Tangerine Color Management is a Designer’s Dream

by Chris Howard Feb 19, 2007

Tangerine adds a color palette functionality to OS X’s color picker. When I first discovered Tangerine I wondered what the point was. After all, OS X’s color picker has a built-in palette for storing favorite colors.

However, Tangerine is a color palette on steroids. Any Mac user earning an income that depends on using color who’s not using Tangerine is blowing money out the window.

OS X’s color picker can store up to 150 colors in its palette. I have found it indispensable when working on projects—for instance, websites—which require a set color palette. Of course, it’s useful for saving any color you use often, such as your corporate colors.

Now, unless it’s got some hidden secrets I haven’t uncovered, that’s as far as it goes.

And where it leaves off, Tangerine steps up.

Developer background
Tangerine is a product of Douglas Mann, an Australian Mac user who needed a solution for a problem he had as a designer. Douglas’s background is in visual arts and graphic design, and this is reflected in the usefulness of Tangerine. Using it, even from a non-designer’s point-of-view, it becomes apparent that many features of Tangerine are just what designers would be looking for.

Douglas today is self employed as a web designer, programmer, and graphic designer and has always, to his friends’ and family’s amusement, been a Mac fanatic. He has done everything from print work, video products, multimedia kiosk systems, exhibitions, websites, and more. (He has also developed some Automator extensions called Automator Workflow Additions.)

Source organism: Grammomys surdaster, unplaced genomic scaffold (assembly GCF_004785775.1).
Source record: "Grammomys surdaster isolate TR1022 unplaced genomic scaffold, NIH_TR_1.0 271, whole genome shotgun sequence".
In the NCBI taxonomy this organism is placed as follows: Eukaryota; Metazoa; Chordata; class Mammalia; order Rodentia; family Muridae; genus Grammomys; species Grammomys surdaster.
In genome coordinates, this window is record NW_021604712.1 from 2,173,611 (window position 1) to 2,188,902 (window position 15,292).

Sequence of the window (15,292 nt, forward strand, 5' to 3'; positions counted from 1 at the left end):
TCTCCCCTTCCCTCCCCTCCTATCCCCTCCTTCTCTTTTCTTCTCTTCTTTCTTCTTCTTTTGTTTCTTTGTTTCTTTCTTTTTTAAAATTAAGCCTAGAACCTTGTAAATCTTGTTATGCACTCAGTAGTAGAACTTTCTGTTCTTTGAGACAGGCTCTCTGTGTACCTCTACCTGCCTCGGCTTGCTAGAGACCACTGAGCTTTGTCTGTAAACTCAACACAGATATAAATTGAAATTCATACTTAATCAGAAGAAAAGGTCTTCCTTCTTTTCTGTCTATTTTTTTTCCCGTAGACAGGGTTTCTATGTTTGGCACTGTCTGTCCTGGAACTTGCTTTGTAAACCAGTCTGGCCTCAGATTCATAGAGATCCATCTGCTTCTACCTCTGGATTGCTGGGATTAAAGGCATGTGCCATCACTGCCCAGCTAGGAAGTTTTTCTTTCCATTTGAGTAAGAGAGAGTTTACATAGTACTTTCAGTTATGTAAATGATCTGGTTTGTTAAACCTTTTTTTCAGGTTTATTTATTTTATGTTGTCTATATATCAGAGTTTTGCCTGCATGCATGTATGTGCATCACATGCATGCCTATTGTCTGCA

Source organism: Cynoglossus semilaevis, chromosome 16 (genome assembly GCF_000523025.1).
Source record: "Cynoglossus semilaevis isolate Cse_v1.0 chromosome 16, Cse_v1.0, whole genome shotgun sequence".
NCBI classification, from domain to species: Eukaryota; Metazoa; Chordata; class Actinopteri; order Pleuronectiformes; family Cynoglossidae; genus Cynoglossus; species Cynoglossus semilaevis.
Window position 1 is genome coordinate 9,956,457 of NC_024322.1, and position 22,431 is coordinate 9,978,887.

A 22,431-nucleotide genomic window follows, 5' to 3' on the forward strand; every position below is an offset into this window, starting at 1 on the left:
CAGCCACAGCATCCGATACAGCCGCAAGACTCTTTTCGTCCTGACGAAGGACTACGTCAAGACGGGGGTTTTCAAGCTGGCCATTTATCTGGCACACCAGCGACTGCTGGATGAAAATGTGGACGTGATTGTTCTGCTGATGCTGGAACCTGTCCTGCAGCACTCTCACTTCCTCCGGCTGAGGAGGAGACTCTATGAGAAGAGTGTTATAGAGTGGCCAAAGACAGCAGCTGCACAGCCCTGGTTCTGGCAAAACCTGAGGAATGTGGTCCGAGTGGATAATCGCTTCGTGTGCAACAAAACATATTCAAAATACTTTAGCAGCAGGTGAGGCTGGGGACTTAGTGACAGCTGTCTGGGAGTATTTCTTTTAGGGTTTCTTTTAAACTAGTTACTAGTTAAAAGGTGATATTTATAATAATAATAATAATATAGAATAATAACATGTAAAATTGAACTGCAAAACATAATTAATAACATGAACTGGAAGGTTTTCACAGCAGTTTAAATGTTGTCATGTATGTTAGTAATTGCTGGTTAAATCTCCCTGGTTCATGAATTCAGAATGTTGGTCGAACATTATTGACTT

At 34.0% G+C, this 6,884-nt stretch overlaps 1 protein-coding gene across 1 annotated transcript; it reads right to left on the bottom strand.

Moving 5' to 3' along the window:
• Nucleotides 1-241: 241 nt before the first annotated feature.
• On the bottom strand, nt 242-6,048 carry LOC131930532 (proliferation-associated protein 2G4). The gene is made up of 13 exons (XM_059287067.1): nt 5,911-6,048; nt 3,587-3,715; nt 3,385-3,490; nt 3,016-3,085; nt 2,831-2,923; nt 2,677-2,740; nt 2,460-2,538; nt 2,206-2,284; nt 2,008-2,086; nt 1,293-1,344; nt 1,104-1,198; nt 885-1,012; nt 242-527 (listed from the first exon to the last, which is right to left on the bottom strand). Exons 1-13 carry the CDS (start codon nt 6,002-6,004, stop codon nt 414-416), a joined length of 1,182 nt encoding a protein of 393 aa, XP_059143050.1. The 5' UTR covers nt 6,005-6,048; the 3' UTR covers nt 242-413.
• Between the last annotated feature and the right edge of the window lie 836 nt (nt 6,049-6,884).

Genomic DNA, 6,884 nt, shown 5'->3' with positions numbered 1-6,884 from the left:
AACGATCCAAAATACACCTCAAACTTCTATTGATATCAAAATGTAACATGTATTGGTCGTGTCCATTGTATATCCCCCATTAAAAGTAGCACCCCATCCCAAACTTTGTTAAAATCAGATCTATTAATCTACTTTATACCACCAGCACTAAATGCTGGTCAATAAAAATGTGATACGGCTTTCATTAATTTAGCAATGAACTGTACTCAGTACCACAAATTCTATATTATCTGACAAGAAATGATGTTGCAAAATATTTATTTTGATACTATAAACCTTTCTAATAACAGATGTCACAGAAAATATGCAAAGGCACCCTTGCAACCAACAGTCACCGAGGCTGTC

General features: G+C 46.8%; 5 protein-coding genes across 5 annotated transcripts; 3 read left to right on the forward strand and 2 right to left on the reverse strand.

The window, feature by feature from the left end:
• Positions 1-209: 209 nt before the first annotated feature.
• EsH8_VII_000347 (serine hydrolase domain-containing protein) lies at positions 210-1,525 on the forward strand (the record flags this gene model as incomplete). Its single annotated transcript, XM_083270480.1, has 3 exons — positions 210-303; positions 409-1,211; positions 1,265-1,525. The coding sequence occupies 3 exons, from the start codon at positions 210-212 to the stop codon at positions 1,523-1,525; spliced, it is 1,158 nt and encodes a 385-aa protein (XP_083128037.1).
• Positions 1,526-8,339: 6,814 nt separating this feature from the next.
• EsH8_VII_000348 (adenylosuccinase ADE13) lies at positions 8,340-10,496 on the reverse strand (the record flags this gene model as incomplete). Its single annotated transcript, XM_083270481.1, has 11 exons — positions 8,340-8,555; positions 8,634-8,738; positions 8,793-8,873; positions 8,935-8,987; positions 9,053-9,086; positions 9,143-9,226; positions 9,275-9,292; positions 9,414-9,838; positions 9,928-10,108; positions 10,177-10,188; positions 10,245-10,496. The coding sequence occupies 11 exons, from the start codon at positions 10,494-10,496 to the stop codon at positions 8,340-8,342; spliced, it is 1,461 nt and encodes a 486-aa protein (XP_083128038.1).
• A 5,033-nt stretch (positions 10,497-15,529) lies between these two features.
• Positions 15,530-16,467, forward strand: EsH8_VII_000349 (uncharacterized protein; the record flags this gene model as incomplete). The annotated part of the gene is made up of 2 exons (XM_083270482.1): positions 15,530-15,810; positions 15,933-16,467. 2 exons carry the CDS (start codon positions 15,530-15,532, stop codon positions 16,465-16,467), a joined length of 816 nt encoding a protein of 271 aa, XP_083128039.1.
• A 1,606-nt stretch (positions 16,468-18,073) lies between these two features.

But through all that, he was frustrated by not being able to easily manage and use color for jobs and clients. Douglas says:

The idea of Tangerine came about from my own frustrations of working with color between applications. The process of designing a website often means using several applications like Fireworks, Dreamweaver, Flash, Photoshop, and so on. Each of these applications have a specific role within creating a site. I wanted to be able to create a color once and then use it in any of these applications.  Not only that, I wanted an application that allowed me to keep my color schemes together so I wouldn’t lose track of them over the course of the project. Once I began working on Tangerine, it became apparent there are other ways to use color and represent color on the Mac. This lead to the ability to convert color into color syntax for various programming languages.

On being a developer Down Under, Douglas thinks that Apple does a great job of supporting its developers with technical information, and while there are numerous websites that provide great resources for developers, he does find that the lack of face-to-face contact with other Mac developers can make it a somewhat isolated experience.

Tangerine integrates with OS X’s color picker but also can launch its own separate color picker and manager. Some other applications, such as Photoshop and Illustrator, can use the Tangerine color picker’s extra features of full shortcut integration with the application.

Tangerine has several really useful features but number one among them would have to be its multiple palettes. So, for instance, each job for each client can have its own palette. Although not a designer, I could imagine the OS X color picker’s 150 space palette would fill up very quickly if you tried saving all your jobs’ colors to it. Tangerine can create as many palettes as you like and each is individually nameable and manageable.